I thought I’d share these three maps to help you get your head around Etna and it’s place in Sicily. The first map gives you the big picture. The second highlights the general area planted on Etna, mostly South to South-East facing. The third shows most, but, not all of the Contrada (single vineyards) and their relative elevations.

Tips for Drinking these Wines

🌡Temp: 16°C. We tend to drink reds an edge warm. There’s nothing wrong with chucking the bottles in the fridge for 15minutes to drop a few degrees off them. If they end up too cold they’ll warm up quickly in the glass.

🍷Decanting: The élévage is excellent the wines are well and truly through puberty and into adulthood. Decanting is not essential, looking at the wines in glass over many hours will be rewarding.

⏳Time: I love trying good wines stand alone, with food, and, often the next day. It gives them the chance to shine and ensures you don’t miss a good wine through impatience or fail to bring out it’s best by not marrying them to food. Make sure you leave a splash in the bottle to try it 24 hours later, you’ll be rewarded for the experience, particularly when these wines are young.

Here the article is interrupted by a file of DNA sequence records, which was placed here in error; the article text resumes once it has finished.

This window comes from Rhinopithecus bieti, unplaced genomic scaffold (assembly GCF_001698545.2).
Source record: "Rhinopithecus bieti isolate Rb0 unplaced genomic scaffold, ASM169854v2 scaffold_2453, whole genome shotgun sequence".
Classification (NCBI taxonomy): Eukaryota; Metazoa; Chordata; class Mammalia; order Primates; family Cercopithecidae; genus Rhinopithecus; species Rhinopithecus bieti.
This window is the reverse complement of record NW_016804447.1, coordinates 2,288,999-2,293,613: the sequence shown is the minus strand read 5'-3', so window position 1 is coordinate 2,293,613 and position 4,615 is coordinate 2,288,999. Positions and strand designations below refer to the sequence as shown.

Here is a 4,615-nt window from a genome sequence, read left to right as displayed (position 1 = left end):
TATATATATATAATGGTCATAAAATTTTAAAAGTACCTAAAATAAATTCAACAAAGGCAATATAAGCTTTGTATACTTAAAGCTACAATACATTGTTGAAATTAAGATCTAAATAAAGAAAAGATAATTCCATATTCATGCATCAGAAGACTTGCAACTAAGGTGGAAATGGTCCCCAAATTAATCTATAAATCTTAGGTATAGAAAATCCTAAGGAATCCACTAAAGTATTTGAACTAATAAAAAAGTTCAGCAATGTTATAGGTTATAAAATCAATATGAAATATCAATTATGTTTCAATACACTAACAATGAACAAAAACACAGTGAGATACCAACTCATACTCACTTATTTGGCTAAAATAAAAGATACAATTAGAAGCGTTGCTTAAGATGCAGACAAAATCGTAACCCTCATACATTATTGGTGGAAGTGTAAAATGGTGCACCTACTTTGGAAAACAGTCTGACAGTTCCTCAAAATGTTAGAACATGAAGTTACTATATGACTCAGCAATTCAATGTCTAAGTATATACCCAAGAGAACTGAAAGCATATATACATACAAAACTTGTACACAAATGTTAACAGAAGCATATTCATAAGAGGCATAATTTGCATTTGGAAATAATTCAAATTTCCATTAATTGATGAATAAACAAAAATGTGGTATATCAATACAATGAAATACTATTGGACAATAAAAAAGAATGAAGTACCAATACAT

🕯Cellaring: The wine is drinking so beautifully now it will be hard to hold off, we’re all going to be experimenting a bit to work out the drinking windows, so if you get some, please share with the community how they’re looking when you crack a bottle!

The Best 2 Options for Preserving your Wine:

  1. Grab a Coravin wine preserver.
  2. Watch this video, “Stop the Wine-ocide” Kaani 2012 – My Deep Dark Secret, one of my first, about saving open bottles of wine from the drain, sorry about the quality, but, the message is still there.

Where in the world does the magic happen?

Mount Etna, Castiglione di Sicilia, Province of Catania, Italy

Etna
Sicily
Italy